Routine inspections at oil and gas facilities can be slow and costly. They’re also dangerous — flare stacks at petroleum refineries can be heated in the hundreds of degrees, and have to cool before inspectors can begin the treacherous climb to check them out. Workers typically collect the data by hand. The results can take weeks.
But help is in the air. This week, GE Ventures, GE’s arm incubating new ideas and investing in startups, launched Avitas Systems, a new business that will use robotics, artificial intelligence and predictive analytics to take the inspection-services industry to a higher level. Engineers at the Boston-based company are building a cloud-based platform, hosted on GE’s Predix software, that can analyze data from sensors located on autonomous and semi-autonomous flying and crawling drones. For smarter insights, the system mixes inspection data with maintenance and regulatory requirements, as well as external data sources such as weather. The company aims to make inspection more efficient and also safer, across the oil and gas, transportation and energy sectors.
Avitas Systems believes that unmanned aerial vehicles, or drones, armed with sensors will be able to make asset inspections easier and quicker. Unlike humans, they can handle the heat and use infrared cameras and chemical and other sensing technologies to inspect assets under dangerous conditions and keep production running. The sensors feed the data to the Avitas Systems platform, recommend optimal inspection and maintenance schedules, and track changes over time through subsequent inspections.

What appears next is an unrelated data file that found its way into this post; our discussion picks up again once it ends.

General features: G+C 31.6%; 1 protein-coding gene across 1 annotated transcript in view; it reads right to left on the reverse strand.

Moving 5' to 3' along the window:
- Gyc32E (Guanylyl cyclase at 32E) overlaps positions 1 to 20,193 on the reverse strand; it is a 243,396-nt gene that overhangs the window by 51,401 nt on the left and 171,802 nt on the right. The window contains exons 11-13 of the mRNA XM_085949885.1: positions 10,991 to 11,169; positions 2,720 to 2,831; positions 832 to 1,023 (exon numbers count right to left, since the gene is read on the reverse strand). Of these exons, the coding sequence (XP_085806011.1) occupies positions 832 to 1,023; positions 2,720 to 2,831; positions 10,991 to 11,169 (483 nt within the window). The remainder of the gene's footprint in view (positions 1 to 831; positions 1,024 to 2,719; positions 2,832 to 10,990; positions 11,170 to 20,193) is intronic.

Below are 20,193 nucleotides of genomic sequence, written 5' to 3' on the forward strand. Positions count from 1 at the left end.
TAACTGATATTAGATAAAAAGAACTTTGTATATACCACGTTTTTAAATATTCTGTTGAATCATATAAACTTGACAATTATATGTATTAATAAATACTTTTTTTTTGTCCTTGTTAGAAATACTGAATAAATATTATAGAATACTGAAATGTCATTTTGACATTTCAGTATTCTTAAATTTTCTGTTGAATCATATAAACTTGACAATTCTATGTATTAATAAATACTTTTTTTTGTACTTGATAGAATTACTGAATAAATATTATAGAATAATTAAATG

This makes a lot of sense. Industrial inspections are a big business, topping $40 billion annually, according to Alex Tepper, managing director at GE Ventures. Some companies can spend $100 million annually on inspections, and five times as much on maintenance, says Tepper, but Avitas Systems can lower inspection costs by as much as 25 percent: “We know when we should be inspecting and when we should be maintaining in a much more optimal way.”
The technology will also help the industry move away from rigid inspection schedules based on regulations, and focus on the actual health of the asset. Tepper says the algorithms can pick the best timing for inspections based on signs of corrosion, methane leaks and other hard-to-find defects that help determine the degree of risk that something will break down.
The company is working closely with the GE Global Research Center and GE Oil & Gas on aerial inspection technology and systems expertise, as well as drawing on business incubation know-how from GE Ventures. The partners are developing new ways to analyze the data and remotely detect defects as minute as microfractures. The goal is to pool information from different sites and assets together, allow the system to learn and recognize new patterns, and then present the findings to humans.
“We have the best subject-matter experts in the world on oil and gas, power and transportation,” Tepper says. “We are uniquely positioned to pull all those different elements together.”